The Future of Getting Around

David Byrne, author of "Bicycle Diaries"

Providence was recently  host to a lecture honoring the late Senator Claiborne Pell that focused on “Cities, Bicycles and the Future of Getting Around”. The symposium explored how bicycling can transform the urban experience, and featured several panelists, most notably David Byrne of the Talking Heads. While Byrne–who has recently been on tour promoting his new book Bicyle Diaries–was certainly the most prominent speaker of the night, it was Rhode Island’s own Barry Schiller who gave the most inspiring speeches regarding the future of bicycling in the state. He summed it up quite simply, giving us the top 10 ways we can help bicycling in Rhode Island. His suggestions are as follows:

Top Ten Ways to Help Bicycling in Rhode Island

10. Help combat dangerous driving by driving carefully, supporting laws and enforcement against drunk driving, distracted driving, red-light running etc

9. Teach your kids to ride a bike, and to ride safely, so we get the next generation of bicyclists

8. Help use our bike infrastructure to market RI as geo-tourism destination where auto use can be minimized

7. Ride transit when appropriate as biking and transit complement each other in providing an alternative to auto travel, especially with our bus bike racks. RIPTA service on key routes is much better than many non-users think it is, and soon we will have expanded commuter rail.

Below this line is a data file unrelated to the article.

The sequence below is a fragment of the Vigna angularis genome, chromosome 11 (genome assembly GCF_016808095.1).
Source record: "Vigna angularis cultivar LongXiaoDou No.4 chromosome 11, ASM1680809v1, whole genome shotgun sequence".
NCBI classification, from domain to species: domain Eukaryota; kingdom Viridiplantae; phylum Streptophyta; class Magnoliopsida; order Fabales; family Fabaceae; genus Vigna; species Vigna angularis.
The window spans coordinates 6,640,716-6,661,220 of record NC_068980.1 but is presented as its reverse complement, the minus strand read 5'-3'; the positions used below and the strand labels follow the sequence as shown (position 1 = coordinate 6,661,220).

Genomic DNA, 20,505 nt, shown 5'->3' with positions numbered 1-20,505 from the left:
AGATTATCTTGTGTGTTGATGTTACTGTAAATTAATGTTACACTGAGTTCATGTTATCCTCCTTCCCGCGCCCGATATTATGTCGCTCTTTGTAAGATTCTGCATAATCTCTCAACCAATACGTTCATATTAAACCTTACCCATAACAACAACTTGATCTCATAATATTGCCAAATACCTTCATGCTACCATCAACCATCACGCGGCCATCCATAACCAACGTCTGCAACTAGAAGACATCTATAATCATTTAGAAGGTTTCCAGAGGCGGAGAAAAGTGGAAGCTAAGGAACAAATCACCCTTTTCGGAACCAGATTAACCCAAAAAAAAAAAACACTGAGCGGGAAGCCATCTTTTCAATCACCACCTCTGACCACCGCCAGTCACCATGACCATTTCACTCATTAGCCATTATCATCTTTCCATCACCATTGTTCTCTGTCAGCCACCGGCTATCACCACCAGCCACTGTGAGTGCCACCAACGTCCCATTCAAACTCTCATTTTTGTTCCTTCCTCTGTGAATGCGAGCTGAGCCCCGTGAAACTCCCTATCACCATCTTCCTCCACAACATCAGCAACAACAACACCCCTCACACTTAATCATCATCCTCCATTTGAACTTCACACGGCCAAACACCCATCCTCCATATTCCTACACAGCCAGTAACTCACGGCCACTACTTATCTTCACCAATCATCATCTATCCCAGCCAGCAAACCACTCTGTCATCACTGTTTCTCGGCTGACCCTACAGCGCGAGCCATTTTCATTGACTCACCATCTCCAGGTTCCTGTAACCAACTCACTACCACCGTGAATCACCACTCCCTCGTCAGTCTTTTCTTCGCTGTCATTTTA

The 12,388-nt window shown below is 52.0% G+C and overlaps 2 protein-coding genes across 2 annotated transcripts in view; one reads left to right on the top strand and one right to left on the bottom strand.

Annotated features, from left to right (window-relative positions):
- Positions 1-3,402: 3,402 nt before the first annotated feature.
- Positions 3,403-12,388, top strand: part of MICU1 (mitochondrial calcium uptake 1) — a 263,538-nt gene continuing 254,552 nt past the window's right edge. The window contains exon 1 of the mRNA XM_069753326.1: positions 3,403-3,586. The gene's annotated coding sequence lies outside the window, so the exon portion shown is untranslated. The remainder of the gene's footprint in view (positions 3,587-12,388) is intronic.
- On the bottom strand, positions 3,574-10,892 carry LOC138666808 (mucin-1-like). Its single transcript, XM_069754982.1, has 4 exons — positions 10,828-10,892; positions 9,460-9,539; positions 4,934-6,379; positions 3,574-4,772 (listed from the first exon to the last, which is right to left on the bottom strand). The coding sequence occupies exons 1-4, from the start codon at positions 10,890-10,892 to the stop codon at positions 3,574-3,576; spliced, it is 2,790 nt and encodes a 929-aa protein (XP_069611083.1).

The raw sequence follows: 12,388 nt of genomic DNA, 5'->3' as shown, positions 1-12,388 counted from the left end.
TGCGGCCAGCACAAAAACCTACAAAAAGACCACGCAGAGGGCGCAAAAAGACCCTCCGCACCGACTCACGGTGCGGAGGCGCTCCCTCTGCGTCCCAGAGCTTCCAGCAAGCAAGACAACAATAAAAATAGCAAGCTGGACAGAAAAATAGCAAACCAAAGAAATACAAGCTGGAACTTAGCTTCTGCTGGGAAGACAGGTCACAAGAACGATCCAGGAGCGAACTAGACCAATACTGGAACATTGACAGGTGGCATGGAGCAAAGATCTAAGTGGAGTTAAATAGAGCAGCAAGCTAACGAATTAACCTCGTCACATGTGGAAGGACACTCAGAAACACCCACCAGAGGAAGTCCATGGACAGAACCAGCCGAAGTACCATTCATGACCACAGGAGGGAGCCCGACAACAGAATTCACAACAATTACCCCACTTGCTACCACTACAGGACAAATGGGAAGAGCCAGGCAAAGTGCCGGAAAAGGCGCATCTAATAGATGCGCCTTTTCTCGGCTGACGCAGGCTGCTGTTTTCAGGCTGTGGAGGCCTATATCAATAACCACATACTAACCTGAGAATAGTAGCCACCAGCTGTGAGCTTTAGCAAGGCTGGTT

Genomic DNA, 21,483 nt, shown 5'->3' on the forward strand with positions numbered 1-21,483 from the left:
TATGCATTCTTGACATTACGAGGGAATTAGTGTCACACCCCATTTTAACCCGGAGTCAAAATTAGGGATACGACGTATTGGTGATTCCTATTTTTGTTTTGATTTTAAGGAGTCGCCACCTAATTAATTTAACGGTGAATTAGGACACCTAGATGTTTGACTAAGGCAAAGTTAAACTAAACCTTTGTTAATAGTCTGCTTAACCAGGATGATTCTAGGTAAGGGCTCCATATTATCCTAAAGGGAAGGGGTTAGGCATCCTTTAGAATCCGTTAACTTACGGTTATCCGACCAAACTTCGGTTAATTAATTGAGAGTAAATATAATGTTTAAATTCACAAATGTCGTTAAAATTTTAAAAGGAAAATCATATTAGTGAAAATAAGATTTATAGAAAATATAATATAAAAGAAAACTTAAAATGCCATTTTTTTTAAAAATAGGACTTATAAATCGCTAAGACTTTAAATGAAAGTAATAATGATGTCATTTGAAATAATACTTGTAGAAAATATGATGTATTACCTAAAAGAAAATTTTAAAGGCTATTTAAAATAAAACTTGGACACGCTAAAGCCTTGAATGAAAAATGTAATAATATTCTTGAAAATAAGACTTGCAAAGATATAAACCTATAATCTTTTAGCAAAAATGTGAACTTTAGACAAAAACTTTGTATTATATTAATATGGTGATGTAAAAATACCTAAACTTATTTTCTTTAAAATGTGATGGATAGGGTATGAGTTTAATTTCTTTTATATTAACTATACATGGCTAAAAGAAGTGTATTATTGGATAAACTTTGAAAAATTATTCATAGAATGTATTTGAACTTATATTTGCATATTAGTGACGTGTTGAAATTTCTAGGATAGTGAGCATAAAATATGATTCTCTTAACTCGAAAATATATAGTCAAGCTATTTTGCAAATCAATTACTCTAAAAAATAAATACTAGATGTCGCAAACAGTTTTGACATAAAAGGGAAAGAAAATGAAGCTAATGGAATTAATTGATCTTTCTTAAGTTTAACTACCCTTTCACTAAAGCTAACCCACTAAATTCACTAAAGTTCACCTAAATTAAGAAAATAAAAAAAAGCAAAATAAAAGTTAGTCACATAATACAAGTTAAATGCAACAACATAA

6.  Join, support,  or become active in one of many bike advocacy groups – such as the NBW, the RI Bike Coalition, East Coast Greenway Alliance, Recycle-a-Bike, US Open Cycling Foundation, or Friends of the various bikeways

5. Help ensure that roadway shoulders are properly swept,  have bike-safe grates, potholes are fixed, and institute and maintain appropriate bike lanes, traffic calming, various kinds of share-the-road signs and other “complete street” features

4. Help us complete our bike path network including the north and south end of the Blackstone, the South County, Washington Secondary, and Woonasquatucke paths, as well as possible projects in Tiverton, Aquidneck Island, Jamestown, the Pontiac branch, Hope Spur etc.

3.  Support an increased revenue stream for transportation as we will need that to fix our roads and bridges, maintain and improve transit, and have the bicycle infrastructure we want

2. Maintain an atmosphere of communication, collaboration and cooperation between the bicycle community and the various municipal and state agencies and other stakeholders

1. RIDE YOUR BIKE – and have doing so – as  we need this to help build a “critical mass” of riders and building a statewide bicycle culture

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